Beebe, Peninsula implement visitor restrictions

LEWES – Beebe Healthcare, under certain infection control circumstances and with the guidance of the Infection Prevention Department and state and federal agencies, said it will institute visitor restrictions effective immediately.

Beebe Healthcare officials said they continually evaluate the rapidly changing information about the Coronavirus (COVID-19) and take the health and safety of their team members, medical staff, patients and visitors seriously.

 Beebe Healthcare has implemented the following visitor restrictions:

 For Patients admitted to Beebe Healthcare’s Margaret H. Rollin’s Lewes Campus hospital

  • Patients will need to specify two essential visitors such as spouse, parent, caregiver, domestic partner, support person, or adult child 17 and over, who will be permitted to visit them while in the hospital. The names of the two essential visitors will be recorded in the hospital’s system.
  • Only those two essential visitors will be permitted to visit the patient for the duration of their stay. Other visitors will not be permitted to enter the Margaret H. Rollins Lewes Campus to wait in any area of the facility including waiting rooms, cafeterias or hallways.
  • Identified essential visitors will be screened upon arrival to the hospital and may not be able to enter if they are deemed potentially infectious. Children 16 and under will not be allowed to visit.

For patients in Beebe Healthcare’s Outpatient areas, which include: Emergency Department, Same Day Surgery, Cardiac Catheterization Lab and Diagnostic Services at the Margaret H. Rollins Lewes Campus; Surgery and Endoscopy Centers, Tunnell Cancer Center, Rehabilitation Services Centers, Diagnostic Imaging Centers, Lab Express Centers, Beebe Medical Group Physician Practices, Walk-in Centers, etc.,

  • Patients may check in with no more than two visitors, who will be screened prior to entry. Only one of those two visitors may accompany the patient to the treatment area.

Beebe Healthcare said it realizes that this might be a hindrance for some, and apologized in advance for any inconvenience this may cause.

Beebe Healthcare is committed to helping the public access the resources to stay updated as Coronavirus (COVID-19) evolves in the community. Visit www.beebehealthcare.org to find links to the latest information about this disease as well as how to protect yourself.

Restrictions at Nanticoke

The Peninsula Regional Health System, which operates Peninsula Regional Medical Center, Nanticoke Memorial Hospital and the McCready Health Pavilion, Thursday announced an enhanced COVID-19 Patient Safety and Visitation Policy.

 Foremost in the plan, if you’re not feeling well or if you don’t have to visit, in particular during this time of COVID-19, don’t visit.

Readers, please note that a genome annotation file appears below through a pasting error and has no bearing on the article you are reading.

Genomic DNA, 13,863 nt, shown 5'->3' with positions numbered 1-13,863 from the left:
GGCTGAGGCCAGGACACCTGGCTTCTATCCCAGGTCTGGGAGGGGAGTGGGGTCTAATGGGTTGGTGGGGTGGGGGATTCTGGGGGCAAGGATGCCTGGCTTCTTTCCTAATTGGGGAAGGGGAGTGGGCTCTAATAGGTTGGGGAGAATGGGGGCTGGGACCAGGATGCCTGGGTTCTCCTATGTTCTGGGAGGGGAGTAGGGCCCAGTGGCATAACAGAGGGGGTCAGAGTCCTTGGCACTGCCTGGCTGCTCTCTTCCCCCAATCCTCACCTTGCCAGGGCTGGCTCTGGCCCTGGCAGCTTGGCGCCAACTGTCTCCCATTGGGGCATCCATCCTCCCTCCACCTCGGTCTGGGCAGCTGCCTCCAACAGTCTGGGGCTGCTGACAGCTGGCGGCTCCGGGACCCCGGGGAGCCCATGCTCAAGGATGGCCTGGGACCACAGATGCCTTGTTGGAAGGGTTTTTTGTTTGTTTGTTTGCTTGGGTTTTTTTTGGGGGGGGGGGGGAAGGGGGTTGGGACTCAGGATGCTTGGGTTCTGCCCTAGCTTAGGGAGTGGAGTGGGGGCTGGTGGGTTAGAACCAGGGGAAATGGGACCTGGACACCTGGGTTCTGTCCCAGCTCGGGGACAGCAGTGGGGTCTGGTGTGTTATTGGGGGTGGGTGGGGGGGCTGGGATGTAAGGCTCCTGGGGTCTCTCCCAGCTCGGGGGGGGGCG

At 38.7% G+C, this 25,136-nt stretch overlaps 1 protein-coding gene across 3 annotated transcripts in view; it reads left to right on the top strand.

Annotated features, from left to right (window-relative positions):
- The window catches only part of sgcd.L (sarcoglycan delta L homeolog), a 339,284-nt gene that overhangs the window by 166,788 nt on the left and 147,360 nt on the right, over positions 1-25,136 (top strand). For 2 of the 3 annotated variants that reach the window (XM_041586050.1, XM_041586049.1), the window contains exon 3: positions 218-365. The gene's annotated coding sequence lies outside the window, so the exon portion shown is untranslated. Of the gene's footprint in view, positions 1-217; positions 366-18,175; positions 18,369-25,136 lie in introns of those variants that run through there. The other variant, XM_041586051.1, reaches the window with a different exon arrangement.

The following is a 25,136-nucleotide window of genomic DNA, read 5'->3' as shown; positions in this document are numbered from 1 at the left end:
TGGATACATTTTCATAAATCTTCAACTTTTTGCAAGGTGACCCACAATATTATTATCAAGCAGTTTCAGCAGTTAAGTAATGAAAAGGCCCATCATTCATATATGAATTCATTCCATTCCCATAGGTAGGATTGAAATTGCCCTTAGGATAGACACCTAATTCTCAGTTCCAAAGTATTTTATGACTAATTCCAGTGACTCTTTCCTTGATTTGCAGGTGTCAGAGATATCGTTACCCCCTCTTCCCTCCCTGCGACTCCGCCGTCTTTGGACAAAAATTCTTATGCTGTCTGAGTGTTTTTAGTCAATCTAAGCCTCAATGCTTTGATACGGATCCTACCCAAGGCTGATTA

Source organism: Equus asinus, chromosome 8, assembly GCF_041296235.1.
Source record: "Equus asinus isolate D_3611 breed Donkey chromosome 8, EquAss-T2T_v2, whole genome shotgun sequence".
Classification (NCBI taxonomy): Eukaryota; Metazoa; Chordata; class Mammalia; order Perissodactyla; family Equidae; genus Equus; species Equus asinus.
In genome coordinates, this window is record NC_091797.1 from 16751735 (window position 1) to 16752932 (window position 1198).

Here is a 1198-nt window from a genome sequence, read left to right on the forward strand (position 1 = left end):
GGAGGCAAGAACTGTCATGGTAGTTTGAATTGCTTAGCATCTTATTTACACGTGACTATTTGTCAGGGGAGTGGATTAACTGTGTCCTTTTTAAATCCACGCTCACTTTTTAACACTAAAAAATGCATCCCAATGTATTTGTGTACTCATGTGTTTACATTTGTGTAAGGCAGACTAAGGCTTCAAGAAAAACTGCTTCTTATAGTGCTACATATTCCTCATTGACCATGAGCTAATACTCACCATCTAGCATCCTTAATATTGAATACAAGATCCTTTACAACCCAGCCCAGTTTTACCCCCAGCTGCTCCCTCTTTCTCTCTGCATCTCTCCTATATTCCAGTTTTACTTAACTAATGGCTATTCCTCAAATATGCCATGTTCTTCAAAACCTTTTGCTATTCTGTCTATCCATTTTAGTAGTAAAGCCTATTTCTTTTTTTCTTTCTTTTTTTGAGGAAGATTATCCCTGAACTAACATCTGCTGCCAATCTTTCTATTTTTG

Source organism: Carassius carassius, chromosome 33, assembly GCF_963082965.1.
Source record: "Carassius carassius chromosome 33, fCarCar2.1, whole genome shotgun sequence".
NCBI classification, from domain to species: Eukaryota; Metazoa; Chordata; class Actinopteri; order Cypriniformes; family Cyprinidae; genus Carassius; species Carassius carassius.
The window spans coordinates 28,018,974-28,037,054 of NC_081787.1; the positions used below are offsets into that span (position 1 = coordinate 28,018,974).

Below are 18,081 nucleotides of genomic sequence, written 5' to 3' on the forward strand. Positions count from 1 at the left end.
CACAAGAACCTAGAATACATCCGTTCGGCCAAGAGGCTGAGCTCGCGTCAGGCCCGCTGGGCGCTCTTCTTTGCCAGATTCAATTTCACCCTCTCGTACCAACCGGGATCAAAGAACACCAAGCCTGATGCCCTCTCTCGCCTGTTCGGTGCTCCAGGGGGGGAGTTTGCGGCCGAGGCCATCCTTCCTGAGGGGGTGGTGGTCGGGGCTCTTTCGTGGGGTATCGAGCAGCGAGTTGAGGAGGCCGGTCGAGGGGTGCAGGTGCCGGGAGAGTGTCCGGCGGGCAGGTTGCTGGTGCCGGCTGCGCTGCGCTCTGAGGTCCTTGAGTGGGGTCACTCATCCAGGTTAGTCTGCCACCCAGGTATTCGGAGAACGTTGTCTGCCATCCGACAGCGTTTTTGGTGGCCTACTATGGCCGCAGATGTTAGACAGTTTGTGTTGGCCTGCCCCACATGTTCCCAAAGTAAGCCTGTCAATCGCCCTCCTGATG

In an effort to protect staff, patients, visitors and community, PRHS will be implementing additional precautions and practices starting Friday, March 13.

They include visiting hours restricted to Noon until 8:00 p.m. at Nanticoke and Peninsula Regional.  These will be implemented starting on Monday, March 16.

The remainder of these changes will begin on Friday, March 13:

  • No visitors under the age of 18 unless they are parents of hospitalized children.  This includes infants and siblings across all areas of the hospitals;
  • Limit of one visitor per patient.  Only one person may accompany a patient into the hospital or into any of PRHS’s physician offices or immediate care centers. Additional visitors will not be permitted in the building and may not stay in lobbies or waiting areas.  They may visit, but only after the first person has completed their visit and left the building;
  • Visitors are required to check in at the front desk of any location;
  • Visitors may be screened for flu-like symptoms (fever, cough, sore throat).  Those exhibiting symptoms will be asked to leave and referred to their primary care provider.  They will not be allowed to visit;
  • If screening questions determine a visitor has traveled internationally, they will not be allowed to visit patients until after 14 days back in the United States;
  • Labor and Delivery will be restricted to two visitors including the professional support person/post-partum helper.

Exceptions will be considered on a case-by-case basis for situations including events such as end of life.  PRHS encourages friends, family and loved ones to use electronic devices and applications (phones, FaceTime, Skype, etc.) to keep in contact with patients.